Veraline snickers as I bury my face in the towel. I open the chart.

The History & Physical gives the patient's name as Dinple A.Musslewhite. Dinple? A crapped-out spell checker in the secretarial pool, I'm thinking.

Veraline is finished with my shoes. I flip over a page.

"I'm afraid you've got a sleeper in 103." Her shrug nears apologetic. "We had to restrain her, and psychunit's full. Admitted her in grade A hysterics, if you get my drift."

I do. By the record I've got a cold one: they gave Dinple ten milligrams of Haldol an hour ago. I also note the ER physician's trademark palm tree under his signature, occupational code talk for something we call a royal (yeah, you'll want that vacation, Joy) pain in the ass.

Squirm back into my shoes and head toward room 103. According to the initial exam, I have a 33-year-old white female with a history of high blood pressure and unexplained migraines,admitted with a useless left arm.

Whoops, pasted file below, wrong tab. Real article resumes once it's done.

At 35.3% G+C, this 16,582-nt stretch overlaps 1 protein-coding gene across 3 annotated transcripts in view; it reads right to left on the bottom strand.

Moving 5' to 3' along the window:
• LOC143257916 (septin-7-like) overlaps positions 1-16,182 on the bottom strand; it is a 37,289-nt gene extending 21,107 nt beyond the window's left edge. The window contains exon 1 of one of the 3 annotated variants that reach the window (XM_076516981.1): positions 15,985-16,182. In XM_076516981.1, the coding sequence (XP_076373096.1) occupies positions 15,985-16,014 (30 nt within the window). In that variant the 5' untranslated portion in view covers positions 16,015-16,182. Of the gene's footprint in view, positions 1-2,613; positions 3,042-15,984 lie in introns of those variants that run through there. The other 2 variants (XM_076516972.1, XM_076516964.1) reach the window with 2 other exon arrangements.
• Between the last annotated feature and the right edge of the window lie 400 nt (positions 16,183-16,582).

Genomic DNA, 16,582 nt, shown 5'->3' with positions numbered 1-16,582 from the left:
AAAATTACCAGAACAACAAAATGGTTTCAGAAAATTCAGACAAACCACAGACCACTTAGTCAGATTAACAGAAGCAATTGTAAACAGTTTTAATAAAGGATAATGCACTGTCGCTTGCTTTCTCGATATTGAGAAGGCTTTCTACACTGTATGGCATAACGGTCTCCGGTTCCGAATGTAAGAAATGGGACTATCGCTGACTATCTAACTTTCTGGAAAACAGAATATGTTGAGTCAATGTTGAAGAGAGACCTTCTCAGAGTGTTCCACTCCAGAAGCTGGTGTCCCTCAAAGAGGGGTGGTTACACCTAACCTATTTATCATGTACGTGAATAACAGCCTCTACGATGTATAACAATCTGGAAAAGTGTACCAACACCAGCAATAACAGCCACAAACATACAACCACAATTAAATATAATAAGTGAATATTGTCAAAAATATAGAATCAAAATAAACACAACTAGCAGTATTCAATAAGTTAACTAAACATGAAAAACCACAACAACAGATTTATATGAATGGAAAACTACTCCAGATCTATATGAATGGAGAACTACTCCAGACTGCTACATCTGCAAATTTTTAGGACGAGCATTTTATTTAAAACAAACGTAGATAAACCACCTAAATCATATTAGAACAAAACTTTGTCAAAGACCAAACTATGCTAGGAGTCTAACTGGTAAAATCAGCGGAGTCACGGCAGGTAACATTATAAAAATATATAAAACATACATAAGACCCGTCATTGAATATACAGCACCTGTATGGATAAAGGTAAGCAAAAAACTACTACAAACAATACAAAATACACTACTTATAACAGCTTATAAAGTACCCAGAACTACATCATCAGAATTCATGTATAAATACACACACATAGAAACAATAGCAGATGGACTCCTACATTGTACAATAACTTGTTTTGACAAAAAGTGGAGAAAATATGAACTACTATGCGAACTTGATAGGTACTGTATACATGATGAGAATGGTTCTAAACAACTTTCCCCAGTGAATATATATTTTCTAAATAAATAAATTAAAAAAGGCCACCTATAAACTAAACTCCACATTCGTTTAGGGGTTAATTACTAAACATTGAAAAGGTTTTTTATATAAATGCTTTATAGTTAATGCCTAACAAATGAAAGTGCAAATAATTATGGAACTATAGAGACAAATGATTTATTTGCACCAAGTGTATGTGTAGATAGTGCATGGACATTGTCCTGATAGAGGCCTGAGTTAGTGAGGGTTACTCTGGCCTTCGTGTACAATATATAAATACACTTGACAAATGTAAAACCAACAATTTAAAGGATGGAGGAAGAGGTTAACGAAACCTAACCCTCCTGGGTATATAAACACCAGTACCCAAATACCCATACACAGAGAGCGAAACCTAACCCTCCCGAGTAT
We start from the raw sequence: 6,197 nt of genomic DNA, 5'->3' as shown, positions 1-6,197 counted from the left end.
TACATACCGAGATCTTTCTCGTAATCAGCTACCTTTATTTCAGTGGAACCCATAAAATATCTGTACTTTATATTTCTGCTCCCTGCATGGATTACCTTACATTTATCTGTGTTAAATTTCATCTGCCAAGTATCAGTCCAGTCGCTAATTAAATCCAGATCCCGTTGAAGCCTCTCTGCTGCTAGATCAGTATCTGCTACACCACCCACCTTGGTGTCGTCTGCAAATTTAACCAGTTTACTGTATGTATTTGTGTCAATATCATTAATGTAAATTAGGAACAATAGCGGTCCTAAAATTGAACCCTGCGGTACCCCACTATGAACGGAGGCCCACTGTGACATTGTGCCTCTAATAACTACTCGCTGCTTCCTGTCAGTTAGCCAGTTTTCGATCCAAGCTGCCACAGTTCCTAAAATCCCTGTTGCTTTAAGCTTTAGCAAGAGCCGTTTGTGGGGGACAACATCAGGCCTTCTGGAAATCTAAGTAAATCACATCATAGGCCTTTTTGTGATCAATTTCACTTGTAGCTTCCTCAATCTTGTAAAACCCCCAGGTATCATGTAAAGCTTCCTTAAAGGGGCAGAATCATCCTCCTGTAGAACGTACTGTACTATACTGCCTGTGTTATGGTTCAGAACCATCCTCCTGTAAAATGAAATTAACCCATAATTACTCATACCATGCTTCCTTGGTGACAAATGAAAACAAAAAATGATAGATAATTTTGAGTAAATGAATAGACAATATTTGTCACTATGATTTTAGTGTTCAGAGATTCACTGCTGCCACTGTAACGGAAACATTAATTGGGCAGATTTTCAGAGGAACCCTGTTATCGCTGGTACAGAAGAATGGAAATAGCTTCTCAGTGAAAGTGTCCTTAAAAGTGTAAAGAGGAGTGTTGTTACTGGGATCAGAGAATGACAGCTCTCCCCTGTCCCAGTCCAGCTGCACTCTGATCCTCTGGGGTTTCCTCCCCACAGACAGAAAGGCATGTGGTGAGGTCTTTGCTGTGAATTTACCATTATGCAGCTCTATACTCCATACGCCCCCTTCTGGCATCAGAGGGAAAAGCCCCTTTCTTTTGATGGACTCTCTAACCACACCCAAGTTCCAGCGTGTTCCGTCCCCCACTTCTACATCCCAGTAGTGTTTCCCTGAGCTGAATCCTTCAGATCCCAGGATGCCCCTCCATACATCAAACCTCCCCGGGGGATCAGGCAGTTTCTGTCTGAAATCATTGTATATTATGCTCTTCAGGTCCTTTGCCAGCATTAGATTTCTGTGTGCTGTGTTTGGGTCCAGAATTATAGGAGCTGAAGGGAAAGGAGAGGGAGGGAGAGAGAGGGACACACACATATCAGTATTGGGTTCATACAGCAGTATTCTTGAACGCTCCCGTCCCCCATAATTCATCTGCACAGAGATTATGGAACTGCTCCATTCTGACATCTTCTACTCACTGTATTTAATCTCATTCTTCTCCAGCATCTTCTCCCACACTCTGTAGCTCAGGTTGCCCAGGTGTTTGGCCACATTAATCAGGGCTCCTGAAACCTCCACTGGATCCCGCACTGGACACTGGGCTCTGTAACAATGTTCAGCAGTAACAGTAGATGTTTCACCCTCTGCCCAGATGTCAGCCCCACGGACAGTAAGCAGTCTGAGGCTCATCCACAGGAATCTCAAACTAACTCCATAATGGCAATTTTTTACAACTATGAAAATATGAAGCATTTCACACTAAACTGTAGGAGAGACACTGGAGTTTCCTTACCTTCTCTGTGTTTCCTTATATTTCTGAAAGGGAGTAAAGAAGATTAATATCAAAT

In 103, Dinple snores loudly, a wet washcloth thrown over her face. Some of my older patients tuck themselves in this way;my grandmother claimed she couldn't sleep otherwise.

I must remind myself that Dinple is only in her early thirties, an interesting dichotomy between the salt & pepper roots and the over-the-ear pigtails.

She also borderlines on morbid obesity, her arms spongy to examination, folds of tissue lapping under the elbows and behind the shoulders. Could easily pass for fifty.

Dinple stirs. I remove the washcloth, but her eyes remain shut. She's trying to find the sill behind the shades, but the Haldol has those peepers nailed. I watch her eyeballs roll under the lids.

Her left hand has regained some grasp reflex. She's gathering the top sheet in small neat tucks, ones you might find on a tuxedo shirt. I also confirm she's got a set of lethal sculptured tips. One inch, easy. The right index and middle nails are missing. Hell to extract acrylics from someone's jowls, I'm thinking. I chart her progress, glance at the vital signs monitor, and replace the rag.